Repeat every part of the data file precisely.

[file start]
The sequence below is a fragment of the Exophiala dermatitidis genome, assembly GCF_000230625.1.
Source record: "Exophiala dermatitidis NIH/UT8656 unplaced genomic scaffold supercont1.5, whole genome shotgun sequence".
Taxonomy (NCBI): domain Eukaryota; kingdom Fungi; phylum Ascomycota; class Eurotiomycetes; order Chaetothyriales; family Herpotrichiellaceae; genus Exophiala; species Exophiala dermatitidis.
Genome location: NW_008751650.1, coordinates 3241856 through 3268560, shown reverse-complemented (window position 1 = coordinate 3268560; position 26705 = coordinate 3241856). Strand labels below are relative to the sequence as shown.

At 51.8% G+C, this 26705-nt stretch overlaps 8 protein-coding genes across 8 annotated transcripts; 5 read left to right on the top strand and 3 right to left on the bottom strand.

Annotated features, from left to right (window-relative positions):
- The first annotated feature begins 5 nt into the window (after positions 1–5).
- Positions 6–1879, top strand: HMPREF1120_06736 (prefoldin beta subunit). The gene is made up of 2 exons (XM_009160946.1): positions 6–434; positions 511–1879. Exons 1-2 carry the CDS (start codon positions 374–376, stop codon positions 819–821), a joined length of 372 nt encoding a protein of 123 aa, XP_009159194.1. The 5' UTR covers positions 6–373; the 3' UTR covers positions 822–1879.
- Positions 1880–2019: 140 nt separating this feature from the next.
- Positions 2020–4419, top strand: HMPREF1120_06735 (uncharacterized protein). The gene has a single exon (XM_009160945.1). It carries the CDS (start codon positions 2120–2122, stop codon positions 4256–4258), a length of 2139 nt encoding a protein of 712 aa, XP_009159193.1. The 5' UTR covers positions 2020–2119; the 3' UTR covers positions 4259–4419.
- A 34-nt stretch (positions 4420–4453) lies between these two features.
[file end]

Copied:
The sequence below is a fragment of the Exophiala dermatitidis genome, assembly GCF_000230625.1.
Source record: "Exophiala dermatitidis NIH/UT8656 unplaced genomic scaffold supercont1.5, whole genome shotgun sequence".
Taxonomy (NCBI): domain Eukaryota; kingdom Fungi; phylum Ascomycota; class Eurotiomycetes; order Chaetothyriales; family Herpotrichiellaceae; genus Exophiala; species Exophiala dermatitidis.
Genome location: NW_008751650.1, coordinates 3241856 through 3268560, shown reverse-complemented (window position 1 = coordinate 3268560; position 26705 = coordinate 3241856). Strand labels below are relative to the sequence as shown.

At 51.8% G+C, this 26705-nt stretch overlaps 8 protein-coding genes across 8 annotated transcripts; 5 read left to right on the top strand and 3 right to left on the bottom strand.

Annotated features, from left to right (window-relative positions):
- The first annotated feature begins 5 nt into the window (after positions 1–5).
- Positions 6–1879, top strand: HMPREF1120_06736 (prefoldin beta subunit). The gene is made up of 2 exons (XM_009160946.1): positions 6–434; positions 511–1879. Exons 1-2 carry the CDS (start codon positions 374–376, stop codon positions 819–821), a joined length of 372 nt encoding a protein of 123 aa, XP_009159194.1. The 5' UTR covers positions 6–373; the 3' UTR covers positions 822–1879.
- Positions 1880–2019: 140 nt separating this feature from the next.
- Positions 2020–4419, top strand: HMPREF1120_06735 (uncharacterized protein). The gene has a single exon (XM_009160945.1). It carries the CDS (start codon positions 2120–2122, stop codon positions 4256–4258), a length of 2139 nt encoding a protein of 712 aa, XP_009159193.1. The 5' UTR covers positions 2020–2119; the 3' UTR covers positions 4259–4419.
- A 34-nt stretch (positions 4420–4453) lies between these two features.